Poplar removal on Tambo River
During September the East Gippsland Catchment Management Authority will be removing Poplars on the Tambo River downstream of the Princess Highway bridge at Swan Reach. These works will occur for approximately one kilometre along the right (west) bank. This removal program will be followed up with planting of native species in autumn next year.
The East Gippsland Catchment Management Authority has been working closely with landholders to improve fish habitat, control weeds and revegetate the river bank. Controlling the Poplars on the Tambo River will improve the water quality and the biodiversity of the river. It will also allow for natural regeneration of the native species within the riparian zone. The control of Poplars in this reach will help to improve the overall river health by helping to prevent their further spread downstream.
The unnamed road on the right river bank will be closed for a two week period in September while machinery is operating. The EGCMA apologies for any inconvenience this may cause.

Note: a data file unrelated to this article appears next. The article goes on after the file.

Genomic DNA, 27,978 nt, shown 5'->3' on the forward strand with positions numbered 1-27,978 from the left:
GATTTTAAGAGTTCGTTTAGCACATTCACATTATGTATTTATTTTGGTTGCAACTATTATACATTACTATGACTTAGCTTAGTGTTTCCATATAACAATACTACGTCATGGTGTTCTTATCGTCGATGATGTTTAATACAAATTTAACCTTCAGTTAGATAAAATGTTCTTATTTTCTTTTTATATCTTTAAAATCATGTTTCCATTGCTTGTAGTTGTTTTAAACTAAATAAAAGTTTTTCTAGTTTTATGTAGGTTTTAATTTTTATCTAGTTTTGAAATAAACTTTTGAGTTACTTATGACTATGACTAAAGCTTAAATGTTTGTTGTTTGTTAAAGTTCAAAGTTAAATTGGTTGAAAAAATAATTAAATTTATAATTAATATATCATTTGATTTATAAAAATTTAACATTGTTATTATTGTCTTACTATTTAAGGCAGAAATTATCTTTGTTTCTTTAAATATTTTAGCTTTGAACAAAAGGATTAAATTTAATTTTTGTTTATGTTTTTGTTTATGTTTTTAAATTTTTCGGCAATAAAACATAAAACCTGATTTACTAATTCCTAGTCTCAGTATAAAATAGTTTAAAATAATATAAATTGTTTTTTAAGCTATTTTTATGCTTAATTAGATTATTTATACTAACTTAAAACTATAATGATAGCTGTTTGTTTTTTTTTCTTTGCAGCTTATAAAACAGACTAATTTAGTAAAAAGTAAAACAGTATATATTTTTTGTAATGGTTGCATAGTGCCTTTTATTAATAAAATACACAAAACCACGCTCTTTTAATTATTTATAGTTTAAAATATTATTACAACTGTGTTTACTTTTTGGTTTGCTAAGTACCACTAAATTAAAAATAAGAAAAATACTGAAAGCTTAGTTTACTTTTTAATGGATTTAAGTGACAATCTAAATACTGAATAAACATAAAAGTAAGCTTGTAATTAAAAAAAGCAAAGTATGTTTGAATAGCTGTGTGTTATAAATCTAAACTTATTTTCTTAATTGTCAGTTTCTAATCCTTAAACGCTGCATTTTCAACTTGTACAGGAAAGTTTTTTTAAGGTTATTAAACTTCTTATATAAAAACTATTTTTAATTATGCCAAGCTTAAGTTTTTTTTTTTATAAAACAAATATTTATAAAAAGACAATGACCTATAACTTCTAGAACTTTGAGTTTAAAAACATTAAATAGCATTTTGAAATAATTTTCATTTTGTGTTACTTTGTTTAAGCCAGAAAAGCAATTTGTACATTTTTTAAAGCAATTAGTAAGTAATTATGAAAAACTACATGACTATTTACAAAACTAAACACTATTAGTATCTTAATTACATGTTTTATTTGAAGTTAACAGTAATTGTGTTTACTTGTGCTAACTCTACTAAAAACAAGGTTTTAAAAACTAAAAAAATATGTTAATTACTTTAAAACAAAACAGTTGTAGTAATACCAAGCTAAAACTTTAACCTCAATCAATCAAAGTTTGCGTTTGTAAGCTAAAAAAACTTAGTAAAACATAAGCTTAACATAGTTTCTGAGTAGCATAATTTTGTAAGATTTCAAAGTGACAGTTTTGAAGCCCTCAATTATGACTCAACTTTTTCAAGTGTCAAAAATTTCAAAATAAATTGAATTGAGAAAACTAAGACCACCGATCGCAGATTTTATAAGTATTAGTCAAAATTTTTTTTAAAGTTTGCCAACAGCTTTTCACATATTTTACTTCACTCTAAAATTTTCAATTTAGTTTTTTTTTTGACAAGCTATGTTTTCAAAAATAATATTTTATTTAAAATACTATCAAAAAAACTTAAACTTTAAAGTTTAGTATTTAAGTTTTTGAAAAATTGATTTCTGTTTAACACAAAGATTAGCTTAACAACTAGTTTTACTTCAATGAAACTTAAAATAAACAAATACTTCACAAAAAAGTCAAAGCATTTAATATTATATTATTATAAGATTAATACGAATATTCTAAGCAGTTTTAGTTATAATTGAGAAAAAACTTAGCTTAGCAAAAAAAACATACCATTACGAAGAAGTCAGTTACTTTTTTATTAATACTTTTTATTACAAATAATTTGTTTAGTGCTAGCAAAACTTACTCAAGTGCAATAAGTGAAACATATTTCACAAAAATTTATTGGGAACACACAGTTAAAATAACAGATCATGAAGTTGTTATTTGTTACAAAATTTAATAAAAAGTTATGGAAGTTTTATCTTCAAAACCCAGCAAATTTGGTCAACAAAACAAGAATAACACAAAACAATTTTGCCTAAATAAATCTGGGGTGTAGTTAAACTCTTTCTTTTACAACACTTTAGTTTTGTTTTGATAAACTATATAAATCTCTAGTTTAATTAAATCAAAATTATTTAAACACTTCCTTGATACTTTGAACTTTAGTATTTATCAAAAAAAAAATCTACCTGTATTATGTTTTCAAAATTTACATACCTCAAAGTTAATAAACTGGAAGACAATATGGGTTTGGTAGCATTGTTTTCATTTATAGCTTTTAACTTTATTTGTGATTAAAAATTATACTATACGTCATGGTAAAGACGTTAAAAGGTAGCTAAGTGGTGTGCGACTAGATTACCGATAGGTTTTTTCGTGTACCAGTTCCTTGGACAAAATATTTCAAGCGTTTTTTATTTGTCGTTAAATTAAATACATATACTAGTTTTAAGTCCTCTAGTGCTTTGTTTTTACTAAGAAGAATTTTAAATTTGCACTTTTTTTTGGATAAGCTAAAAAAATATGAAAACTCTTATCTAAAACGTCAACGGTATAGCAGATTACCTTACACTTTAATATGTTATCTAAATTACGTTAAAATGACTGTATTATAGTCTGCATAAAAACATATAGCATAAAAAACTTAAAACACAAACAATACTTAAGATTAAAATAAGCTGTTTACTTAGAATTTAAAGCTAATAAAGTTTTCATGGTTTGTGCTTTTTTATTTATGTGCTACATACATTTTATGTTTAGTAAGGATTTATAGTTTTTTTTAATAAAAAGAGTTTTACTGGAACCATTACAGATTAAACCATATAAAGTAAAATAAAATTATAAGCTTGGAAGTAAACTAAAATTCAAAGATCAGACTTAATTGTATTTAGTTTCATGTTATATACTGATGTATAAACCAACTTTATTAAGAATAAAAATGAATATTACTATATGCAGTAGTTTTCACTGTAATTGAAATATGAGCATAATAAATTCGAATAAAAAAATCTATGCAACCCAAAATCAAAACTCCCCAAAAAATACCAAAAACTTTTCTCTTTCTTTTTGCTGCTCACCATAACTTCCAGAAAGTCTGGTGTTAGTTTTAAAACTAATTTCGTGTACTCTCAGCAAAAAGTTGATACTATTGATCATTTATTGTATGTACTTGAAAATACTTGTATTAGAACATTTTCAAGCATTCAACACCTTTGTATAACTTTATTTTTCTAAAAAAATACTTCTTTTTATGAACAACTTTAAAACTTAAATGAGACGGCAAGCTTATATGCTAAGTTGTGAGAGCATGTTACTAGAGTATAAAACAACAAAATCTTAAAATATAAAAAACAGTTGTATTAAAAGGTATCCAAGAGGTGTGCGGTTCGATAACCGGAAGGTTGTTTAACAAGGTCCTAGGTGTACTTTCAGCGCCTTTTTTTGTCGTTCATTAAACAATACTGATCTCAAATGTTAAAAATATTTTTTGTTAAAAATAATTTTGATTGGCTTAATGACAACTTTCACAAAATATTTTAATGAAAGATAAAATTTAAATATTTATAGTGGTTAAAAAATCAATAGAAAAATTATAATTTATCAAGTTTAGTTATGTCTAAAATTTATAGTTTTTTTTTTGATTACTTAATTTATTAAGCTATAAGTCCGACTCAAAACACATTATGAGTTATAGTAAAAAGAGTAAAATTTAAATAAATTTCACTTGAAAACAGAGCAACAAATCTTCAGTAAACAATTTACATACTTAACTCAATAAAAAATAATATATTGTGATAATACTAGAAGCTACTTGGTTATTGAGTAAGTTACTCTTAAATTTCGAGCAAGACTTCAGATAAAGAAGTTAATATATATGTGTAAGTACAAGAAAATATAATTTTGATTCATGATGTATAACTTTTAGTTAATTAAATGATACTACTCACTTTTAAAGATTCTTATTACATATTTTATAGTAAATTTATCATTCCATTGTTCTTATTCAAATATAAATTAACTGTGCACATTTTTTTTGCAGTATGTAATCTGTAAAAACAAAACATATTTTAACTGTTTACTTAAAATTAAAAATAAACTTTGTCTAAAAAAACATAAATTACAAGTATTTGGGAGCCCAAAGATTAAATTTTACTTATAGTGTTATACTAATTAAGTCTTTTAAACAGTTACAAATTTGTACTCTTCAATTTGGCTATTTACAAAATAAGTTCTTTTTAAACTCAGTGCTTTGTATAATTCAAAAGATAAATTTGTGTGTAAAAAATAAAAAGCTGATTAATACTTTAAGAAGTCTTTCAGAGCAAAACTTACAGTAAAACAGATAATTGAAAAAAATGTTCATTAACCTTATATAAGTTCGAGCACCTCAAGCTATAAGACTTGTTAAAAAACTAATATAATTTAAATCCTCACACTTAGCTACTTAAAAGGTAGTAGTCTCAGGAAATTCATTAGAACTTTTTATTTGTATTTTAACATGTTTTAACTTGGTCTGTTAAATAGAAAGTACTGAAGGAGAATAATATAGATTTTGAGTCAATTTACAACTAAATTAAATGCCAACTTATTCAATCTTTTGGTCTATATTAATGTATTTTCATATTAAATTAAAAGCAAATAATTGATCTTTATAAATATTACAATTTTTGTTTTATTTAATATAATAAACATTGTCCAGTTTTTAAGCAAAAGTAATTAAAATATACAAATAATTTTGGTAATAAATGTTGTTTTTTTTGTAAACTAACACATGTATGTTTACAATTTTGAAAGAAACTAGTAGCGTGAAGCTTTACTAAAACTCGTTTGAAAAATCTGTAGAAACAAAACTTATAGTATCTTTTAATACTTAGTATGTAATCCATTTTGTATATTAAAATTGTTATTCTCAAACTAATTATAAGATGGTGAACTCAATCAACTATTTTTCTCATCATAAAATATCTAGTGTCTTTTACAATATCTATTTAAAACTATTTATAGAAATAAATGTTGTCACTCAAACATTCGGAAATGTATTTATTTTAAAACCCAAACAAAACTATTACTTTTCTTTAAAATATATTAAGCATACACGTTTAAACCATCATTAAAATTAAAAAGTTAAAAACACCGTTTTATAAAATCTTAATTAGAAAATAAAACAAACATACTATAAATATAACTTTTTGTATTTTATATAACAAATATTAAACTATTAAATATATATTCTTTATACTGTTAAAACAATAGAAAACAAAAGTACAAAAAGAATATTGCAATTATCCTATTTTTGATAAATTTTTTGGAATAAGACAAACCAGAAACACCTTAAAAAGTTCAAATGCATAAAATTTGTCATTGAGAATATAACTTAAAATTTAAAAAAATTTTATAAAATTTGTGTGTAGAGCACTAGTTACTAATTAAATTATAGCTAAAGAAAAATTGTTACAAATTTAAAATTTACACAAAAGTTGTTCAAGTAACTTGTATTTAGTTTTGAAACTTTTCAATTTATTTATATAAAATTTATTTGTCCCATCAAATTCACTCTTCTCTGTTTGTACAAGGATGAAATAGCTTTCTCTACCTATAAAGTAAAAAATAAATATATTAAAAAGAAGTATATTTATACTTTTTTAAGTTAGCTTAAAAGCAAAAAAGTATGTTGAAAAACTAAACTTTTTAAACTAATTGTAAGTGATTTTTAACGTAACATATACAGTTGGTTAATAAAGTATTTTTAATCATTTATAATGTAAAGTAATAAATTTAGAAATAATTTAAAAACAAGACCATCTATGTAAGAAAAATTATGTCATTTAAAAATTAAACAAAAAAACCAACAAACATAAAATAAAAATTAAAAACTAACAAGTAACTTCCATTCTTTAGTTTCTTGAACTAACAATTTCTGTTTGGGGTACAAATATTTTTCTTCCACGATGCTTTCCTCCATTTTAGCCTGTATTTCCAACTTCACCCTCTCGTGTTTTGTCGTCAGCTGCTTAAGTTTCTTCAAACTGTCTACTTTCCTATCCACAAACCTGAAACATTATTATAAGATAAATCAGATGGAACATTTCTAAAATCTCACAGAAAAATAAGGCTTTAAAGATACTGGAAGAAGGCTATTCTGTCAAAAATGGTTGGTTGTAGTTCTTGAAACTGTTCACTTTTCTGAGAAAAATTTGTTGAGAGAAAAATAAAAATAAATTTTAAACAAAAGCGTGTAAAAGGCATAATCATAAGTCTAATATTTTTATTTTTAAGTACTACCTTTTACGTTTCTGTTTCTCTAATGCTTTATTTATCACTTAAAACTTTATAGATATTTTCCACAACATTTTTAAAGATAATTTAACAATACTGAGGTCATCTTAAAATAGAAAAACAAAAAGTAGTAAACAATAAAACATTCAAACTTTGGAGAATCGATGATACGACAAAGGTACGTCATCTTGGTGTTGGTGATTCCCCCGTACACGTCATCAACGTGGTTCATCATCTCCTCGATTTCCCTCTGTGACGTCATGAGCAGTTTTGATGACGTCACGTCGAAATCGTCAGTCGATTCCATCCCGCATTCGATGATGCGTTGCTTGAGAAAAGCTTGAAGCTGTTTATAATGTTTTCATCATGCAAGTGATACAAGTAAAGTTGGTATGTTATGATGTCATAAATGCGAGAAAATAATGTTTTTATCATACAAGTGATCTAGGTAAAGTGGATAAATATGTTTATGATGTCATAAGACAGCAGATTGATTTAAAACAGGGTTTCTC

Poplars overhanging the river cause problems with bank stability.
Poplar removal on Lower Tambo River on 15 September 2015.
Additional fish habitat has recently been installed on the lower Tambo River
In February 2015 contractors completed the placement of an additional 50 log structures between Sardine Flat Road and the mouth of the river. These structures consist of two or three logs tethered to piles driven into the river bed close to the bank on each side of the river.
These structures complement 40 structures placed in the same river reach in 2014.
Funding for these works was provided by the Recreational Fishing Grants Program (angling licence fees). The logs were sourced from Metung where marina jetties have recently been replaced and were donated to the East Gippsland CMA by the East Gippsland Shire Council.
The structures are part of an ongoing program of river improvement including stock proof fencing and bank revegetation in the lower reaches of the Tambo and other waterways in the region including the Snowy, Nicholson and Mitchell rivers.